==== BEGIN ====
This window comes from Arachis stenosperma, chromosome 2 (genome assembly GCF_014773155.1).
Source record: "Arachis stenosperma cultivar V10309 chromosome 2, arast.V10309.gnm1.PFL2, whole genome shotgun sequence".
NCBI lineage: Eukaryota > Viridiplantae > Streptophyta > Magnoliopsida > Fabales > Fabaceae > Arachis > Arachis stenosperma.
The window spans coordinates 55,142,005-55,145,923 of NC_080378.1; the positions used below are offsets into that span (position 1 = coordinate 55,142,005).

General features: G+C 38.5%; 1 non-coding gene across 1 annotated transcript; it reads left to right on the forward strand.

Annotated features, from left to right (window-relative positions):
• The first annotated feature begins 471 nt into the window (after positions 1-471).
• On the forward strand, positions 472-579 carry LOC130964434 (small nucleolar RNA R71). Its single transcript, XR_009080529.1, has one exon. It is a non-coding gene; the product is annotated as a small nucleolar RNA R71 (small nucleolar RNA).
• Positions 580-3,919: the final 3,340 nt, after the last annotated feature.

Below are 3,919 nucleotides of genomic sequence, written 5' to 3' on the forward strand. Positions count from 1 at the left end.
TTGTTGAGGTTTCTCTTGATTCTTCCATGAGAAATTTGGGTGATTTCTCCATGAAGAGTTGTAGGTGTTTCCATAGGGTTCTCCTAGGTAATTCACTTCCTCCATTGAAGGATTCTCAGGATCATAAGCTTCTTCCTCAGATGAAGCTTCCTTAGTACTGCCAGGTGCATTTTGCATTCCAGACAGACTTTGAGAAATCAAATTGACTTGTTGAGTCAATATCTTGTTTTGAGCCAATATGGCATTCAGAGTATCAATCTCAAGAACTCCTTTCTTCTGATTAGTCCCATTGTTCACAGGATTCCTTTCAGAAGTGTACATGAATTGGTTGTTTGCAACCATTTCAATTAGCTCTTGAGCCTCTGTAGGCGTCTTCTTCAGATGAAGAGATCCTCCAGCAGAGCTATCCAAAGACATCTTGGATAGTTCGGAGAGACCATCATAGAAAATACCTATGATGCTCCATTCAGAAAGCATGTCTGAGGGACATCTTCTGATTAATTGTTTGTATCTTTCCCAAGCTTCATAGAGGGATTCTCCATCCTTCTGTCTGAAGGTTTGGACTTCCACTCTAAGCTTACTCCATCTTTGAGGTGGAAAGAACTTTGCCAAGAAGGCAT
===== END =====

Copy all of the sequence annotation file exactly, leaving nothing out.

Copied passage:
This window comes from Arachis stenosperma, chromosome 2 (genome assembly GCF_014773155.1).
Source record: "Arachis stenosperma cultivar V10309 chromosome 2, arast.V10309.gnm1.PFL2, whole genome shotgun sequence".
NCBI lineage: Eukaryota > Viridiplantae > Streptophyta > Magnoliopsida > Fabales > Fabaceae > Arachis > Arachis stenosperma.
The window spans coordinates 55,142,005-55,145,923 of NC_080378.1; the positions used below are offsets into that span (position 1 = coordinate 55,142,005).

General features: G+C 38.5%; 1 non-coding gene across 1 annotated transcript; it reads left to right on the forward strand.

Annotated features, from left to right (window-relative positions):
• The first annotated feature begins 471 nt into the window (after positions 1-471).
• On the forward strand, positions 472-579 carry LOC130964434 (small nucleolar RNA R71). Its single transcript, XR_009080529.1, has one exon. It is a non-coding gene; the product is annotated as a small nucleolar RNA R71 (small nucleolar RNA).
• Positions 580-3,919: the final 3,340 nt, after the last annotated feature.

Below are 3,919 nucleotides of genomic sequence, written 5' to 3' on the forward strand. Positions count from 1 at the left end.
TTGTTGAGGTTTCTCTTGATTCTTCCATGAGAAATTTGGGTGATTTCTCCATGAAGAGTTGTAGGTGTTTCCATAGGGTTCTCCTAGGTAATTCACTTCCTCCATTGAAGGATTCTCAGGATCATAAGCTTCTTCCTCAGATGAAGCTTCCTTAGTACTGCCAGGTGCATTTTGCATTCCAGACAGACTTTGAGAAATCAAATTGACTTGTTGAGTCAATATCTTGTTTTGAGCCAATATGGCATTCAGAGTATCAATCTCAAGAACTCCTTTCTTCTGATTAGTCCCATTGTTCACAGGATTCCTTTCAGAAGTGTACATGAATTGGTTGTTTGCAACCATTTCAATTAGCTCTTGAGCCTCTGTAGGCGTCTTCTTCAGATGAAGAGATCCTCCAGCAGAGCTATCCAAAGACATCTTGGATAGTTCGGAGAGACCATCATAGAAAATACCTATGATGCTCCATTCAGAAAGCATGTCTGAGGGACATCTTCTGATTAATTGTTTGTATCTTTCCCAAGCTTCATAGAGGGATTCTCCATCCTTCTGTCTGAAGGTTTGGACTTCCACTCTAAGCTTACTCCATCTTTGAGGTGGAAAGAACTTTGCCAAGAAGGCAT